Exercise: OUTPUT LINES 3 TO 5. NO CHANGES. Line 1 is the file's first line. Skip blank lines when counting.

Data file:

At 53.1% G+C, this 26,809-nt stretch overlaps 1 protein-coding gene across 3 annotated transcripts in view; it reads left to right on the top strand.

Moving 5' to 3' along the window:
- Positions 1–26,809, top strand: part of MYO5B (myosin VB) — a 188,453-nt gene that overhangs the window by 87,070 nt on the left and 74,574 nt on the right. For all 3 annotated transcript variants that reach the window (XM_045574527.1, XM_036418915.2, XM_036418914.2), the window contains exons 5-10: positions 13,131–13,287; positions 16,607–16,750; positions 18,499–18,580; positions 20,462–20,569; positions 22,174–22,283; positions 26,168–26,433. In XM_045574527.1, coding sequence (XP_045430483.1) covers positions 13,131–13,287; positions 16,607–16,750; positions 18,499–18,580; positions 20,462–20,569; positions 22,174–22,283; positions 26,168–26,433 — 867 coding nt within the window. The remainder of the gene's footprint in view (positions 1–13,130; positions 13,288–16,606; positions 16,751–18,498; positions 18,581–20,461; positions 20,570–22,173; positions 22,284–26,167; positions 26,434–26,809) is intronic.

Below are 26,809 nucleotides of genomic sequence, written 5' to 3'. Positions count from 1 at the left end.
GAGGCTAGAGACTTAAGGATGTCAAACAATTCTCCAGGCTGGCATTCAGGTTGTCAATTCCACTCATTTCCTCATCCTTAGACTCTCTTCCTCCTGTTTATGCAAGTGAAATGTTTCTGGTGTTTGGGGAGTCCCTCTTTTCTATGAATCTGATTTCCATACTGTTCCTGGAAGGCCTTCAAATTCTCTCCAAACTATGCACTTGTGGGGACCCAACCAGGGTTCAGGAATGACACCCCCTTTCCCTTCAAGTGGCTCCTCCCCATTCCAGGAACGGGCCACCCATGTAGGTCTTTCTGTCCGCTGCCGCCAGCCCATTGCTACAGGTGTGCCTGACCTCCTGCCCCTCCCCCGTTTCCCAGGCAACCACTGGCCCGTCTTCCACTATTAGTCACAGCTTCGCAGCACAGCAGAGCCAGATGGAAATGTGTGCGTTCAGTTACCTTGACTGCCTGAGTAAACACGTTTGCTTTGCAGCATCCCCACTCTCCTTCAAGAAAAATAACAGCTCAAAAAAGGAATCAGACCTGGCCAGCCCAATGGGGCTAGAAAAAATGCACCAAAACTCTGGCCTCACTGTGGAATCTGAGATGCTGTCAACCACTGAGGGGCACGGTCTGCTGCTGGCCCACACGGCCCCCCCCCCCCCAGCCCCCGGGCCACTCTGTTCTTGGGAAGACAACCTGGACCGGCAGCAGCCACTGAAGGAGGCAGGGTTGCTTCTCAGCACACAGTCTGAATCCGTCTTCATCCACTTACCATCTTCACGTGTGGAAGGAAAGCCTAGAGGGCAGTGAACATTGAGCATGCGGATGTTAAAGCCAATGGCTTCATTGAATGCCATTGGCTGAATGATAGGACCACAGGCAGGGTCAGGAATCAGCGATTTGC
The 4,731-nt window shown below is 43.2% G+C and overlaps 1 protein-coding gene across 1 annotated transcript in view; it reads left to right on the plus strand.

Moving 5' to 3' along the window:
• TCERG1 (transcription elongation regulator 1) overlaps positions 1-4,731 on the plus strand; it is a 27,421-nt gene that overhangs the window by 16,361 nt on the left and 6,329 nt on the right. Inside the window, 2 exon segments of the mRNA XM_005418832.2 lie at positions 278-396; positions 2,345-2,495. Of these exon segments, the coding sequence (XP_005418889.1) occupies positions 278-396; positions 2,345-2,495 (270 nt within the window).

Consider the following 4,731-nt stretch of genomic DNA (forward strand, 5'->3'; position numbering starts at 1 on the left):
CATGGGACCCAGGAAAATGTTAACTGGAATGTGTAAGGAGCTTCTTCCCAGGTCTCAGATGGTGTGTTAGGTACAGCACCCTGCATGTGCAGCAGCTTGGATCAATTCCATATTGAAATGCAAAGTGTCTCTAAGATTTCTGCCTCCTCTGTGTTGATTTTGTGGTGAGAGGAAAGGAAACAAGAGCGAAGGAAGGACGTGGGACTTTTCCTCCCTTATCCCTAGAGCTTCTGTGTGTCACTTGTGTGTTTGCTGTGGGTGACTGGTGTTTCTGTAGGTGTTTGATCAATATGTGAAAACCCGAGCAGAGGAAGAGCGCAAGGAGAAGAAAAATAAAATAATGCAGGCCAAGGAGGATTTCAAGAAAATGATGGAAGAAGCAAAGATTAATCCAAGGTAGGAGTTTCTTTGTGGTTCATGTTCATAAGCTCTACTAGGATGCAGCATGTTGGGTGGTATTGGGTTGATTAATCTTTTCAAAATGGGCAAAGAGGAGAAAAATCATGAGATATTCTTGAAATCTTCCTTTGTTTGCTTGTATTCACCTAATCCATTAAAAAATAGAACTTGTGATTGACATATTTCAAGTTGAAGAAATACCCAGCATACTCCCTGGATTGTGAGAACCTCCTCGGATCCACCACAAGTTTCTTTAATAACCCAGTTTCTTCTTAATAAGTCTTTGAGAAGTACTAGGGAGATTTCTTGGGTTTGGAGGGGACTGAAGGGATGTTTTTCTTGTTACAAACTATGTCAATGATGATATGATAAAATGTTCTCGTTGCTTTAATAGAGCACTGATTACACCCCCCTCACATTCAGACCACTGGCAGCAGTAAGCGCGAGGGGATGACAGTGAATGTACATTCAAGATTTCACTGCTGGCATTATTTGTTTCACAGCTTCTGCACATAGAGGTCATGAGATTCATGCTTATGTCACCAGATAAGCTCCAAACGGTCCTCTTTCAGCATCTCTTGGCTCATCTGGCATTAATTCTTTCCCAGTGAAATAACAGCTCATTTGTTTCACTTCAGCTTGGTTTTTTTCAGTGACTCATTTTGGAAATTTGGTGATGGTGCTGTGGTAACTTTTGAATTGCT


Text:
- Positions 1–26,809, top strand: part of MYO5B (myosin VB) — a 188,453-nt gene that overhangs the window by 87,070 nt on the left and 74,574 nt on the right. For all 3 annotated transcript variants that reach the window (XM_045574527.1, XM_036418915.2, XM_036418914.2), the window contains exons 5-10: positions 13,131–13,287; positions 16,607–16,750; positions 18,499–18,580; positions 20,462–20,569; positions 22,174–22,283; positions 26,168–26,433. In XM_045574527.1, coding sequence (XP_045430483.1) covers positions 13,131–13,287; positions 16,607–16,750; positions 18,499–18,580; positions 20,462–20,569; positions 22,174–22,283; positions 26,168–26,433 — 867 coding nt within the window. The remainder of the gene's footprint in view (positions 1–13,130; positions 13,288–16,606; positions 16,751–18,498; positions 18,581–20,461; positions 20,570–22,173; positions 22,284–26,167; positions 26,434–26,809) is intronic.

Below are 26,809 nucleotides of genomic sequence, written 5' to 3'. Positions count from 1 at the left end.
GAGGCTAGAGACTTAAGGATGTCAAACAATTCTCCAGGCTGGCATTCAGGTTGTCAATTCCACTCATTTCCTCATCCTTAGACTCTCTTCCTCCTGTTTATGCAAGTGAAATGTTTCTGGTGTTTGGGGAGTCCCTCTTTTCTATGAATCTGATTTCCATACTGTTCCTGGAAGGCCTTCAAATTCTCTCCAAACTATGCACTTGTGGGGACCCAACCAGGGTTCAGGAATGACACCCCCTTTCCCTTCAAGTGGCTCCTCCCCATTCCAGGAACGGGCCACCCATGTAGGTCTTTCTGTCCGCTGCCGCCAGCCCATTGCTACAGGTGTGCCTGACCTCCTGCCCCTCCCCCGTTTCCCAGGCAACCACTGGCCCGTCTTCCACTATTAGTCACAGCTTCGCAGCACAGCAGAGCCAGATGGAAATGTGTGCGTTCAGTTACCTTGACTGCCTGAGTAAACACGTTTGCTTTGCAGCATCCCCACTCTCCTTCAAGAAAAATAACAGCTCAAAAAAGGAATCAGACCTGGCCAGCCCAATGGGGCTAGAAAAAATGCACCAAAACTCTGGCCTCACTGTGGAATCTGAGATGCTGTCAACCACTGAGGGGCACGGTCTGCTGCTGGCCCACACGGCCCCCCCCCCCCCAGCCCCCGGGCCACTCTGTTCTTGGGAAGACAACCTGGACCGGCAGCAGCCACTGAAGGAGGCAGGGTTGCTTCTCAGCACACAGTCTGAATCCGTCTTCATCCACTTACCATCTTCACGTGTGGAAGGAAAGCCTAGAGGGCAGTGAACATTGAGCATGCGGATGTTAAAGCCAATGGCTTCATTGAATGCCATTGGCTGAATGATAGGACCACAGGCAGGGTCAGGAATCAGCGATTTGC